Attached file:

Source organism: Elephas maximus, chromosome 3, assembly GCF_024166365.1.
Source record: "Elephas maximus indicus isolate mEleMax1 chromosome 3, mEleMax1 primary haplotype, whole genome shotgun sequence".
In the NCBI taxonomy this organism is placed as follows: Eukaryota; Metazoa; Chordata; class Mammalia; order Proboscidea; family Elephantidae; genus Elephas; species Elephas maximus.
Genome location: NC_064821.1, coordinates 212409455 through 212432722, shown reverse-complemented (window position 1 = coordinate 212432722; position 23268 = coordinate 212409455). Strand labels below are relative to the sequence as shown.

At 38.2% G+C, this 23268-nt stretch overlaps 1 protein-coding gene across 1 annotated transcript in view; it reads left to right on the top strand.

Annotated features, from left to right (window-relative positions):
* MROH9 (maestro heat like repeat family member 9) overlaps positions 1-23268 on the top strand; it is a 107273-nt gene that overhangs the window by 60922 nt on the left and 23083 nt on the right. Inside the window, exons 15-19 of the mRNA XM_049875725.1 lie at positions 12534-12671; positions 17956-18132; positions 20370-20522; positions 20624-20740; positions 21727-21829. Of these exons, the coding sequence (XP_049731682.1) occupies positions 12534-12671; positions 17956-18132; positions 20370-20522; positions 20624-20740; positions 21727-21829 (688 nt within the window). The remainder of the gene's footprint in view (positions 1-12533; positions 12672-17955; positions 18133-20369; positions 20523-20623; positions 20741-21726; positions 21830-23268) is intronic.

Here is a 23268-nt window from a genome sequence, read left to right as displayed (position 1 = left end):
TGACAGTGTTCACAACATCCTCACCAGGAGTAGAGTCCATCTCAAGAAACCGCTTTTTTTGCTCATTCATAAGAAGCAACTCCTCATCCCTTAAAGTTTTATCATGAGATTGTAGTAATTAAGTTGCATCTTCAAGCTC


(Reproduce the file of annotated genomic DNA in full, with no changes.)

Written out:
Source organism: Elephas maximus, chromosome 3, assembly GCF_024166365.1.
Source record: "Elephas maximus indicus isolate mEleMax1 chromosome 3, mEleMax1 primary haplotype, whole genome shotgun sequence".
In the NCBI taxonomy this organism is placed as follows: Eukaryota; Metazoa; Chordata; class Mammalia; order Proboscidea; family Elephantidae; genus Elephas; species Elephas maximus.
Genome location: NC_064821.1, coordinates 212409455 through 212432722, shown reverse-complemented (window position 1 = coordinate 212432722; position 23268 = coordinate 212409455). Strand labels below are relative to the sequence as shown.

At 38.2% G+C, this 23268-nt stretch overlaps 1 protein-coding gene across 1 annotated transcript in view; it reads left to right on the top strand.

Annotated features, from left to right (window-relative positions):
* MROH9 (maestro heat like repeat family member 9) overlaps positions 1-23268 on the top strand; it is a 107273-nt gene that overhangs the window by 60922 nt on the left and 23083 nt on the right. Inside the window, exons 15-19 of the mRNA XM_049875725.1 lie at positions 12534-12671; positions 17956-18132; positions 20370-20522; positions 20624-20740; positions 21727-21829. Of these exons, the coding sequence (XP_049731682.1) occupies positions 12534-12671; positions 17956-18132; positions 20370-20522; positions 20624-20740; positions 21727-21829 (688 nt within the window). The remainder of the gene's footprint in view (positions 1-12533; positions 12672-17955; positions 18133-20369; positions 20523-20623; positions 20741-21726; positions 21830-23268) is intronic.

Here is a 23268-nt window from a genome sequence, read left to right as displayed (position 1 = left end):
TGACAGTGTTCACAACATCCTCACCAGGAGTAGAGTCCATCTCAAGAAACCGCTTTTTTTGCTCATTCATAAGAAGCAACTCCTCATCCCTTAAAGTTTTATCATGAGATTGTAGTAATTAAGTTGCATCTTCAAGCTC